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Indonesian Defense Chief Visits Russia amid Efforts to Modernize Military

Ronna Nirmala
Jakarta
2020-01-29
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Indonesian Defense Minister Prabowo Subianto attends a meeting with Southeast Asian counterparts in Bangkok, Nov. 17, 2019.
Indonesian Defense Minister Prabowo Subianto attends a meeting with Southeast Asian counterparts in Bangkok, Nov. 17, 2019.
AP

Indonesian Defense Minister Prabowo Subianto visited Russia on Wednesday as part of his “defense diplomacy” that has taken him to seven other countries as his country’s president pushes to modernize its military arsenal.

Prabowo held talks with his Russian counterpart Sergey Shoygu and was to meet with officials from the federal military-technical cooperation service, defense export agency Rosoboronexport, and weapons maker Kalashnikov Group, the Russian embassy in Jakarta said in a statement.

“We are ready to improve relations between Russia and Indonesia in a more progressive way, including in the field of military and military-technical cooperation,” the embassy quoted Shoygu as telling Prabowo in Moscow.

Shoygu called Prabowo’s visit a milestone ahead of the 70th anniversary of diplomatic relations between the two countries. The Indonesian defense chief responded by saying that Indonesia considered Russia “as one of the most powerful countries in the world.”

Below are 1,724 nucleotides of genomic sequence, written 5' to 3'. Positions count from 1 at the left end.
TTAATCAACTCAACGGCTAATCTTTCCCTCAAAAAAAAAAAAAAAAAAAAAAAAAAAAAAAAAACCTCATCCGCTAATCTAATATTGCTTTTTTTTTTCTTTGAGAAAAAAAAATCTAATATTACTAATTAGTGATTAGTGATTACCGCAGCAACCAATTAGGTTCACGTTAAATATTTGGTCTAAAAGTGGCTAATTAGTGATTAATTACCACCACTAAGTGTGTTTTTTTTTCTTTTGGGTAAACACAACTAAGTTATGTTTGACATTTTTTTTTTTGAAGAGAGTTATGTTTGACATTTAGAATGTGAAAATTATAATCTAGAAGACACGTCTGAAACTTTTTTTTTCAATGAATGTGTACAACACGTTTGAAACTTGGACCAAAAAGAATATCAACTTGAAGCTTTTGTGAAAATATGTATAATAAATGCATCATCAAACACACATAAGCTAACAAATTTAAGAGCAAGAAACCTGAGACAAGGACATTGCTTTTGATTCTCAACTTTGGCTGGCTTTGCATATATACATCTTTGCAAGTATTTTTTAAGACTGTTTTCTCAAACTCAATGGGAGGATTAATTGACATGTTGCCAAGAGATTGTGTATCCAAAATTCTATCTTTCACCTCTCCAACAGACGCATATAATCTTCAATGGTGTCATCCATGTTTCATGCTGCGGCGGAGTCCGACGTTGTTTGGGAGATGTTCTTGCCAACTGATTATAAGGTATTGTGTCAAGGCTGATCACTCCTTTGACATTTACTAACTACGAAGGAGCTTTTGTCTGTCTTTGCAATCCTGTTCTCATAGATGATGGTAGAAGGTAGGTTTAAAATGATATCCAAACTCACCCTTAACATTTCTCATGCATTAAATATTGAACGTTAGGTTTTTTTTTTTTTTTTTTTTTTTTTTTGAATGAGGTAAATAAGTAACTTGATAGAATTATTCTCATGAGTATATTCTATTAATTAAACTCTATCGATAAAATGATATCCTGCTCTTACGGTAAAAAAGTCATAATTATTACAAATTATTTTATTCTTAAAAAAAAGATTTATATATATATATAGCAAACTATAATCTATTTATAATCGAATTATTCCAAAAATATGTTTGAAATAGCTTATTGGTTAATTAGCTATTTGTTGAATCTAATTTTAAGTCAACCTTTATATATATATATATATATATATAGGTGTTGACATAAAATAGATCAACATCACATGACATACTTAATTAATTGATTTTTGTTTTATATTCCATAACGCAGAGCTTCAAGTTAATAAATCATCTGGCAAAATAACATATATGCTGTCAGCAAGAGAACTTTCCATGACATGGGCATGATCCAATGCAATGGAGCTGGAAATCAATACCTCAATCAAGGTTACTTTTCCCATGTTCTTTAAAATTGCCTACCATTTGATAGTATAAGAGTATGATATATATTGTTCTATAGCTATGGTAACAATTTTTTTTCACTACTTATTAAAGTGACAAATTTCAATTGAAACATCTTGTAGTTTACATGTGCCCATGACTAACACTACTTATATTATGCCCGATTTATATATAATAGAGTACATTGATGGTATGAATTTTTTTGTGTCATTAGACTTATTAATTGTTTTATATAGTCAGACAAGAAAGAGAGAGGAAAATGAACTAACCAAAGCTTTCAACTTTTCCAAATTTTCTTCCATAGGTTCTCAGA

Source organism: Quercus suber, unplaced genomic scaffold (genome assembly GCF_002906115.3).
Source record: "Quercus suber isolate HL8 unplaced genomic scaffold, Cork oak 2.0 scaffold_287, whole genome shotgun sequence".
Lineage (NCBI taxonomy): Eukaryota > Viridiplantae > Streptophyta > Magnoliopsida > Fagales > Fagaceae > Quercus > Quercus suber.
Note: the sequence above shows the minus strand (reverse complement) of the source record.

“Russia, or before that the Soviet Union, always helped Indonesia in times of need, has always been by our side,” Prabowo said, according to the statement.

On Monday, President Joko “Jokowi” Widodo said that he wanted Indonesia’s military to have the most modern and sophisticated weaponry.

“I want the development of our weapons system to adopt the latest technology in which everything is digitalized,” Jokowi told reporters in Jakarta.

“It requires a leap forward, but I’m sure that our state-owned enterprises in partnership with foreign companies have what it takes,” he said.

Prabowo’s spokesman, Dahnil Anzar Simanjuntak, said the minister was likely to discuss the possibility of procuring Russian missiles.

“Many things [are on the agenda]. But one that he has in mind is missiles,” Dahnil told reporters last week. He did not elaborate.